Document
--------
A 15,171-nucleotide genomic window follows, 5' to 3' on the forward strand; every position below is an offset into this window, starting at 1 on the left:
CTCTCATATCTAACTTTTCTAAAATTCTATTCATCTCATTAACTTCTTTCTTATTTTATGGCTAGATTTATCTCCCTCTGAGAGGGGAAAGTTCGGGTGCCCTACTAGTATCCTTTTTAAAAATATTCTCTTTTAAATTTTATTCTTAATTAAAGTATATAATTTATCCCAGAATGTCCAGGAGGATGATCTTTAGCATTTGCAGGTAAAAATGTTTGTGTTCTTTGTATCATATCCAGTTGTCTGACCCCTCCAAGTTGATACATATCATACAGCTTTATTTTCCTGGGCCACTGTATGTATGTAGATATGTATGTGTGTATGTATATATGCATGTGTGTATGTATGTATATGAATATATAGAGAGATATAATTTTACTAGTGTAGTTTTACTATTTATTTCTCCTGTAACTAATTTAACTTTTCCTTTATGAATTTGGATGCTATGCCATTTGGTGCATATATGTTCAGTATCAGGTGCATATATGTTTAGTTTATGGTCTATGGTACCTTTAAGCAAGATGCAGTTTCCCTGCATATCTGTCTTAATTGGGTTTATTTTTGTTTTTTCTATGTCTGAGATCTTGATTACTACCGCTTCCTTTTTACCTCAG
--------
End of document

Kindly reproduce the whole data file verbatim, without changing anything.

A 15,171-nucleotide genomic window follows, 5' to 3' on the forward strand; every position below is an offset into this window, starting at 1 on the left:
CTCTCATATCTAACTTTTCTAAAATTCTATTCATCTCATTAACTTCTTTCTTATTTTATGGCTAGATTTATCTCCCTCTGAGAGGGGAAAGTTCGGGTGCCCTACTAGTATCCTTTTTAAAAATATTCTCTTTTAAATTTTATTCTTAATTAAAGTATATAATTTATCCCAGAATGTCCAGGAGGATGATCTTTAGCATTTGCAGGTAAAAATGTTTGTGTTCTTTGTATCATATCCAGTTGTCTGACCCCTCCAAGTTGATACATATCATACAGCTTTATTTTCCTGGGCCACTGTATGTATGTAGATATGTATGTGTGTATGTATATATGCATGTGTGTATGTATGTATATGAATATATAGAGAGATATAATTTTACTAGTGTAGTTTTACTATTTATTTCTCCTGTAACTAATTTAACTTTTCCTTTATGAATTTGGATGCTATGCCATTTGGTGCATATATGTTCAGTATCAGGTGCATATATGTTTAGTTTATGGTCTATGGTACCTTTAAGCAAGATGCAGTTTCCCTGCATATCTGTCTTAATTGGGTTTATTTTTGTTTTTTCTATGTCTGAGATCTTGATTACTACCGCTTCCTTTTTACCTCAG